Thankfulness is also a much needed character trait for the disobedient. Thus far in Psalm 50 we have talked about the believing and the obedient, who despite their efforts still lack in true thanksgiving to God. How much worse is it then for the disobedient?

This is where we find ourselves in verses 16 through 21. As verse 16 indicates, this second camp of people refers to the Israelites who are outright disobeying God. They call themselves believers in God, but their lives are antithetical to God’s ways. Thus, in God’s eyes, they are wicked. Listen to God’s assessment of them. God is angry with these so-called believers because they talk about God’s word but they do not live it out. They can talk the talk, but they do not walk the walk. On the holy days, these Israelites are at the temple, but the rest of the week they are taking part in sinful, self-centered pursuits. They are engaging in unjust practices.  They even speak evil, slanderous things against people of their own family. Do you see the problem? They profess the name of the LORD God with their lips, but they deny Him by their actions.

Does the same happen today? Absolutely. Professing Christians are good at bearing the name of Christ, but who do not truly follow Jesus. We know of Christians like this. Perhaps, you are one of them. We profess our submission to God but are quick to greed, are addicted to pornography, are swift to slander others. Just as with these professing believers under the Old Covenant, God is not pleased with Christians who are Christians in name only. Listen to God’s judgment in verses 21 and 22. God’s patience has run out with these Israelites and now He is going to judge them. They thought that because God had been silent so far that somehow He approved their behavior. But God won’t have any more of their idolatry.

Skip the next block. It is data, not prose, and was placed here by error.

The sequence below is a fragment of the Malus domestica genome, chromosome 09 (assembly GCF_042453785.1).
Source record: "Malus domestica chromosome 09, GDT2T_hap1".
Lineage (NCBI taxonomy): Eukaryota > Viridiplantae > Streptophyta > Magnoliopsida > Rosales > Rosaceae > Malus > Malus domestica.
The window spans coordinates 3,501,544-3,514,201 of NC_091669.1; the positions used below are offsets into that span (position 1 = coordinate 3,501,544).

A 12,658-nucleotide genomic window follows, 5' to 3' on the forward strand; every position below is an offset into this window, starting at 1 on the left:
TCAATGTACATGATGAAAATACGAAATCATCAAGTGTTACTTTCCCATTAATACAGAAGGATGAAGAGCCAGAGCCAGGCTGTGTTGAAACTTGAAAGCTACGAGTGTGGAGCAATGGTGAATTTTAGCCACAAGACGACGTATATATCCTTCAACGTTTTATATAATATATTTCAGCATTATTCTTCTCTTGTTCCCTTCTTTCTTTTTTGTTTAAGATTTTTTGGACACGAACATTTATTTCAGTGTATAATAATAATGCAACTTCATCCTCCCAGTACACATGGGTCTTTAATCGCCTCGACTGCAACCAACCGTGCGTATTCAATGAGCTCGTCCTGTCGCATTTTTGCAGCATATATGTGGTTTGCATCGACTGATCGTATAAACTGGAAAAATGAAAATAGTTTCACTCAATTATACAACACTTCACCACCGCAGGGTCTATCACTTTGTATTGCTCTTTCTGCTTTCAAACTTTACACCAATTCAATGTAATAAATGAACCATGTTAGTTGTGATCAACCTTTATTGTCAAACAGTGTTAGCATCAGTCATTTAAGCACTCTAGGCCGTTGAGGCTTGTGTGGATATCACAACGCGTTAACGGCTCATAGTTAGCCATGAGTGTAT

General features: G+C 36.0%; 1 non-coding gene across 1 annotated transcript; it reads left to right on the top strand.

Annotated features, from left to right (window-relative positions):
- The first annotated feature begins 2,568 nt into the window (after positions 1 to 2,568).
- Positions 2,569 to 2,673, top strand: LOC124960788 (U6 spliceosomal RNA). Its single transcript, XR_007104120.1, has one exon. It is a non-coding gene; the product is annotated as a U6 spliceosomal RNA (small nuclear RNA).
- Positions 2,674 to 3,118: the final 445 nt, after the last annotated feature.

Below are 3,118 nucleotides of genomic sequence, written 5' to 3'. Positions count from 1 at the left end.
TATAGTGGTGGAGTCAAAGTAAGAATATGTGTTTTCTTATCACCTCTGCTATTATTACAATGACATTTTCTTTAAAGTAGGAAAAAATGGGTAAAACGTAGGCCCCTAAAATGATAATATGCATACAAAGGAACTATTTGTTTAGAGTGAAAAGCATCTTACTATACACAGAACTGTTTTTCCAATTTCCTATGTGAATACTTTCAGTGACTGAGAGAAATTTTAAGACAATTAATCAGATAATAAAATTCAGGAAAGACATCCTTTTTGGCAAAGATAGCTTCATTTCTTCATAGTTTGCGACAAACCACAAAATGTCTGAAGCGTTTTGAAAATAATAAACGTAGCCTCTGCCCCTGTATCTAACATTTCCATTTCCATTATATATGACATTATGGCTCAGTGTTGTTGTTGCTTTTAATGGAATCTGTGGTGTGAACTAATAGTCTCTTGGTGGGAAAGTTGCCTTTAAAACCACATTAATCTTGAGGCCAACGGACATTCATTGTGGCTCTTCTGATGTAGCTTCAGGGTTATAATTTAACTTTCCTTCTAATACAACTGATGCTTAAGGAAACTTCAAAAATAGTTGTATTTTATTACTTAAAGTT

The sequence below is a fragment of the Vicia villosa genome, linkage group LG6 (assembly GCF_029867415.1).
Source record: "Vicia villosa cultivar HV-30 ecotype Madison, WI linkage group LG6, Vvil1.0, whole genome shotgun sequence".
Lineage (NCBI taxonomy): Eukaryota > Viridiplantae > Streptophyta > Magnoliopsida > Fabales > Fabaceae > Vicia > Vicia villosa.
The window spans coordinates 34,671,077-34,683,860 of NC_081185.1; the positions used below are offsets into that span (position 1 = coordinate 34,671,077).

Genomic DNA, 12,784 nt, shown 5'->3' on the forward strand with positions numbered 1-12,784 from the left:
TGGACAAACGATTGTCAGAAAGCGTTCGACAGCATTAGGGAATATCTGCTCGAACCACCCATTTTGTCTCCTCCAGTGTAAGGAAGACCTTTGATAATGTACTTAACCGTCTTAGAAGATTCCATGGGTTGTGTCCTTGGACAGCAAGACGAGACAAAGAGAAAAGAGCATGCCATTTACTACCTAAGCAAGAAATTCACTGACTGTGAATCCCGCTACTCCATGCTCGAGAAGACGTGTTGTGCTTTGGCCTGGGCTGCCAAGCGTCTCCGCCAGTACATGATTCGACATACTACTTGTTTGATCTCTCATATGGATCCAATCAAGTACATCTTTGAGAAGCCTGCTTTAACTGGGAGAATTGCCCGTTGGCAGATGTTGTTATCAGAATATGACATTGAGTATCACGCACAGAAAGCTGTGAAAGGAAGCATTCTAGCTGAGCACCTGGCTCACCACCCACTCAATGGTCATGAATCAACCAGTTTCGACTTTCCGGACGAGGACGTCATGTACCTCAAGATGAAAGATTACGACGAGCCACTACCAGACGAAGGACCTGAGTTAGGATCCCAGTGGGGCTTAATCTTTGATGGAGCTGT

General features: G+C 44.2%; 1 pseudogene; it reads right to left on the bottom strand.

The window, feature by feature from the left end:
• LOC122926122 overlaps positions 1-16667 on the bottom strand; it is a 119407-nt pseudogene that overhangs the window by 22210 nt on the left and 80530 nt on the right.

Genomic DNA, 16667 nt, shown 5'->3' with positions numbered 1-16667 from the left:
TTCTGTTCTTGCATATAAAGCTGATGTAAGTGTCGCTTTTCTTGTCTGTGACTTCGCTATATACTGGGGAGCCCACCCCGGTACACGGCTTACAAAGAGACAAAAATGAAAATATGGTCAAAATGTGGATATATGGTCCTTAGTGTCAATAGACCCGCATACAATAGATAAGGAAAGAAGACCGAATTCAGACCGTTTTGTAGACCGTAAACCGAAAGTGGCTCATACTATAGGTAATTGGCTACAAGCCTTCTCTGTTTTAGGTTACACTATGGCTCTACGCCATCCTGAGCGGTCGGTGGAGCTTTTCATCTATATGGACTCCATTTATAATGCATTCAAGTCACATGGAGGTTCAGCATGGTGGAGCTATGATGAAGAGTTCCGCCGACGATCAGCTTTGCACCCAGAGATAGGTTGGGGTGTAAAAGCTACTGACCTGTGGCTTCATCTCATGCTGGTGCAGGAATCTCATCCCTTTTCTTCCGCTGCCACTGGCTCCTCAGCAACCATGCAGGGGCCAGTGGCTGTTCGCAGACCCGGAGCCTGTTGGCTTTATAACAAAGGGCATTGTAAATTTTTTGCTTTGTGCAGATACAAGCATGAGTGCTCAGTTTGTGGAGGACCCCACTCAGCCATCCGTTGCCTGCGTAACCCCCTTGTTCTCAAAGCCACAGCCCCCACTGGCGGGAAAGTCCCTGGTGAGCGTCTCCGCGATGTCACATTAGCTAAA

Now, notice the heart of the issue in verse 23a. The issue, again, is thanksgiving. In God’s eyes, it always comes back to thanksgiving. Here’s why. For these Israelites who disobeyed God, their understanding of God was wrong. They did not realize how much they are dependent on God. They failed to see how God is the Giver of all things. They failed to see how God sustains their every breath, and because they failed in these areas, they did not give God thanks.

The result? Judgment is coming their way. The same is true today. The fundamental problem of humanity is their lack of thanksgiving. Notice what the Apostle Paul says in Romans 1. While discussing unbelievers, Paul offers the root problem of idolatry in Romans 1:20-21: “Unbelieving Gentiles experienced God’s wrath because they ‘neither glorified Him…nor gave thanks to Him.” And here is what a lack of thanksgiving equates to: To not give thanks is to insist on one’s self-sufficiency. Right? You don’t thank someone for something you did. So, when humans do not thank God for His daily blessings, humans are essentially telling God, “God, I don’t need to thank You because I’m here by my own power.” Do you see the problem with that? In biblical terms, to insist on one’s self-sufficiency is an idolatrous act. To give thanks, by contrast, is to acknowledge one’s dependence on the Creator and thus to transfer the center of one’s concern to God. May this be the posture of our heart today and always.

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